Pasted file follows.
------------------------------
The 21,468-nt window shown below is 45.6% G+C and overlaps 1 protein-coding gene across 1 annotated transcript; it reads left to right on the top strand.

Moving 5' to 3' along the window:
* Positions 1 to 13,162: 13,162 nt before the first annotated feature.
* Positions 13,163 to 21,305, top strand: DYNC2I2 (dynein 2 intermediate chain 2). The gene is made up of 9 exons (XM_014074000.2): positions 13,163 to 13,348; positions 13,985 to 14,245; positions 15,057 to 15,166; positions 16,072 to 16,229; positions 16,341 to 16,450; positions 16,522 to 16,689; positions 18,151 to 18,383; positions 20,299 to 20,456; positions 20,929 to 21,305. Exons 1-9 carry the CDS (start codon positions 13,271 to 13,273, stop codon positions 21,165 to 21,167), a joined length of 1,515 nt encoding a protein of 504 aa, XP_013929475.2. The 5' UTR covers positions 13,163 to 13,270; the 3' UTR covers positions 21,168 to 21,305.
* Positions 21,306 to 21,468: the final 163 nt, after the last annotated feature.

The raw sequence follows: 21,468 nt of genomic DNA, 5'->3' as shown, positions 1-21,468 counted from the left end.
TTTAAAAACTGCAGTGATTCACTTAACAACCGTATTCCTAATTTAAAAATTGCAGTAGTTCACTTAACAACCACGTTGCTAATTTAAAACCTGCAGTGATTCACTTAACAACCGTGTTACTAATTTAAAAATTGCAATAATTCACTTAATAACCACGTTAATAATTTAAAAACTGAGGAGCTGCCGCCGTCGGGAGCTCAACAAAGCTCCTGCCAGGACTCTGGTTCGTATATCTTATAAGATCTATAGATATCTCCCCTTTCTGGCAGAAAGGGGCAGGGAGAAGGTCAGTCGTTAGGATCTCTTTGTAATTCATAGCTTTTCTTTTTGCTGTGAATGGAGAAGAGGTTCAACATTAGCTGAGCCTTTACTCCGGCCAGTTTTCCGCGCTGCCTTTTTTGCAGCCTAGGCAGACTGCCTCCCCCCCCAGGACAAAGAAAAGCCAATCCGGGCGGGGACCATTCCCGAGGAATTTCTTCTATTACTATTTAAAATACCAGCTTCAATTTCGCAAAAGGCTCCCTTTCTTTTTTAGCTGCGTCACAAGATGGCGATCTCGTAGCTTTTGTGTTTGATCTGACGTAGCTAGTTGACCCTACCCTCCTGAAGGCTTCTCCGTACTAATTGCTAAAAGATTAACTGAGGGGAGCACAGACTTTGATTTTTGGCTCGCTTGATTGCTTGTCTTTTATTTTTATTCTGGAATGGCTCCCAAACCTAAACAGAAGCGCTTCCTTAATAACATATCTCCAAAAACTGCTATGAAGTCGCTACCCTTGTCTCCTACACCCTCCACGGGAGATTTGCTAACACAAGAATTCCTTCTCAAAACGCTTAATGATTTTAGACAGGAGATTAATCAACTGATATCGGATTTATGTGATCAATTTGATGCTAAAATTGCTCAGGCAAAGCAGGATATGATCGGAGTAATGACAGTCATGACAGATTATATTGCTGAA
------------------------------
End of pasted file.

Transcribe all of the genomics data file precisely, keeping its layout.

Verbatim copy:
The 21,468-nt window shown below is 45.6% G+C and overlaps 1 protein-coding gene across 1 annotated transcript; it reads left to right on the top strand.

Moving 5' to 3' along the window:
* Positions 1 to 13,162: 13,162 nt before the first annotated feature.
* Positions 13,163 to 21,305, top strand: DYNC2I2 (dynein 2 intermediate chain 2). The gene is made up of 9 exons (XM_014074000.2): positions 13,163 to 13,348; positions 13,985 to 14,245; positions 15,057 to 15,166; positions 16,072 to 16,229; positions 16,341 to 16,450; positions 16,522 to 16,689; positions 18,151 to 18,383; positions 20,299 to 20,456; positions 20,929 to 21,305. Exons 1-9 carry the CDS (start codon positions 13,271 to 13,273, stop codon positions 21,165 to 21,167), a joined length of 1,515 nt encoding a protein of 504 aa, XP_013929475.2. The 5' UTR covers positions 13,163 to 13,270; the 3' UTR covers positions 21,168 to 21,305.
* Positions 21,306 to 21,468: the final 163 nt, after the last annotated feature.

The raw sequence follows: 21,468 nt of genomic DNA, 5'->3' as shown, positions 1-21,468 counted from the left end.
TTTAAAAACTGCAGTGATTCACTTAACAACCGTATTCCTAATTTAAAAATTGCAGTAGTTCACTTAACAACCACGTTGCTAATTTAAAACCTGCAGTGATTCACTTAACAACCGTGTTACTAATTTAAAAATTGCAATAATTCACTTAATAACCACGTTAATAATTTAAAAACTGAGGAGCTGCCGCCGTCGGGAGCTCAACAAAGCTCCTGCCAGGACTCTGGTTCGTATATCTTATAAGATCTATAGATATCTCCCCTTTCTGGCAGAAAGGGGCAGGGAGAAGGTCAGTCGTTAGGATCTCTTTGTAATTCATAGCTTTTCTTTTTGCTGTGAATGGAGAAGAGGTTCAACATTAGCTGAGCCTTTACTCCGGCCAGTTTTCCGCGCTGCCTTTTTTGCAGCCTAGGCAGACTGCCTCCCCCCCCAGGACAAAGAAAAGCCAATCCGGGCGGGGACCATTCCCGAGGAATTTCTTCTATTACTATTTAAAATACCAGCTTCAATTTCGCAAAAGGCTCCCTTTCTTTTTTAGCTGCGTCACAAGATGGCGATCTCGTAGCTTTTGTGTTTGATCTGACGTAGCTAGTTGACCCTACCCTCCTGAAGGCTTCTCCGTACTAATTGCTAAAAGATTAACTGAGGGGAGCACAGACTTTGATTTTTGGCTCGCTTGATTGCTTGTCTTTTATTTTTATTCTGGAATGGCTCCCAAACCTAAACAGAAGCGCTTCCTTAATAACATATCTCCAAAAACTGCTATGAAGTCGCTACCCTTGTCTCCTACACCCTCCACGGGAGATTTGCTAACACAAGAATTCCTTCTCAAAACGCTTAATGATTTTAGACAGGAGATTAATCAACTGATATCGGATTTATGTGATCAATTTGATGCTAAAATTGCTCAGGCAAAGCAGGATATGATCGGAGTAATGACAGTCATGACAGATTATATTGCTGAA